As for Darren Lockyer, he has suggested on many occasions that a career in coaching awaits and that he would one day like to coach the Broncos. He will almost certainly follow Anthony Griffin as Broncos boss, be that in 2013 or later after a longer apprenticeship.
Record #1: Nathan Hindmarsh broke through the 10,000 tackle mark on Friday night against South Sydney with another fantastic display of tackling, racking up 49 in another inspirational display for his insipid team. Nathan Hindmarsh is a wonderful player who will be remembered fondly. Imagine how good he could have been had he had a decent coach and a competent team around him during his formative years. He will retire as one of the greatest players never to win a premiership.
Record #2: Michael Ennis, I assume, also broke some kind of record on Sunday afternoon when he managed to concede six penalties in only 80 minutes of football. It was a typical Ennis performance, full of niggle and spite. I don’t know if any player has ever conceded as many penalties and remained on the field to tell the tale, let alone raise his arms in victory.
The Most Recent Realisation of Laurie Daley’s Stupidity: Calling the Monday Night Football game between the Cowboys and Storm, Laurie Daley professed that “Ashley Graham is impossible to stop.” Graham, at the time, was 10 metres out and marked by his opposite number, Anthony Quinn, who simply missed a tackle to allow Ashley Graham to score his 66th forgettable first grade try. This is the man who helps select the New South Wales team, whose job it is to identify talent. Laurie Daley: wonderful player, complete moron.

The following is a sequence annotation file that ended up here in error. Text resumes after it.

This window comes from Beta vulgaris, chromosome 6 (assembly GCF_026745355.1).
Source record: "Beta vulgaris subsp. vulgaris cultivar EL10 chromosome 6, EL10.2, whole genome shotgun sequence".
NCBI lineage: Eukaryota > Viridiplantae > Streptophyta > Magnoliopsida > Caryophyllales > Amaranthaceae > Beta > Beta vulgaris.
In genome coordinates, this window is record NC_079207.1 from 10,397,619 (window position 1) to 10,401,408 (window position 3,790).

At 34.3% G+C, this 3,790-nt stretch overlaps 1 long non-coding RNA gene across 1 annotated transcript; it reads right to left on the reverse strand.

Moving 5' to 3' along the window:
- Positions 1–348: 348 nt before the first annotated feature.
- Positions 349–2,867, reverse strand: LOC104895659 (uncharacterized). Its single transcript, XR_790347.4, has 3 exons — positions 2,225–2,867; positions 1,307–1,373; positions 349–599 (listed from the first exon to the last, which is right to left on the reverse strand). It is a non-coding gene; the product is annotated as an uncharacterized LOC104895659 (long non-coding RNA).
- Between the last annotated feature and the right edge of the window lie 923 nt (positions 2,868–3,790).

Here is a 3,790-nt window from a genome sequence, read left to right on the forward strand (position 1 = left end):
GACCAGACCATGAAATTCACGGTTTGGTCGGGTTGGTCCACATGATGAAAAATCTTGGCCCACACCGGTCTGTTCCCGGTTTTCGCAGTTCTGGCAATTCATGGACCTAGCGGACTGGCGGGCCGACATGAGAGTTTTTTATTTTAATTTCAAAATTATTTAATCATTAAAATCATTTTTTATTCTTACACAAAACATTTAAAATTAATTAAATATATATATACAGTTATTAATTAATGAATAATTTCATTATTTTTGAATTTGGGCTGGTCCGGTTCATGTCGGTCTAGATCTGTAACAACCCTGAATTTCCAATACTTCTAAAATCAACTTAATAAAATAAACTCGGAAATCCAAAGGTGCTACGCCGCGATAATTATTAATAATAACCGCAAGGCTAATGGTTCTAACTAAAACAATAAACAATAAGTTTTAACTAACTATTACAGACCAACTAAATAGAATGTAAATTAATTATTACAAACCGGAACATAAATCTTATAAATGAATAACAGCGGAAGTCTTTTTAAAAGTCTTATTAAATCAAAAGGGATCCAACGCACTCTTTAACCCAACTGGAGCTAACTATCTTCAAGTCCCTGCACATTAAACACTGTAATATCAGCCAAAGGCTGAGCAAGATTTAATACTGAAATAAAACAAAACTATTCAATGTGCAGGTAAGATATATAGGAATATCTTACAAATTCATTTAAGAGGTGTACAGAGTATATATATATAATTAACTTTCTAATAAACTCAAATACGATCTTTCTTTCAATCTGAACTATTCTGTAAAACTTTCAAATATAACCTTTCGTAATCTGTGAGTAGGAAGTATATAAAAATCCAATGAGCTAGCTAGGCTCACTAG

The Traditional Jason Ryles Game: My old pal Jason Ryles, the most overrated prop in the game, managed to pull out a traditional Jason Ryles game just when you thought age may bring maturity and some common sense to his game. Against the Bulldogs, in a critical situation, he yanked Jamal Idris’ hair and was rightfully penalised. He was then marched 10 for yapping off. Throw in an error and a failure to even bend the line and Jason Ryles was back to his typical best.
Jason Taylor Knows Nothing of Grace: Two seasons on from being fired as the coach of South Sydney not only for a grave act of stupidity but for general incompetence as a first grade coach, Jason Taylor is still trying to justify his tenure.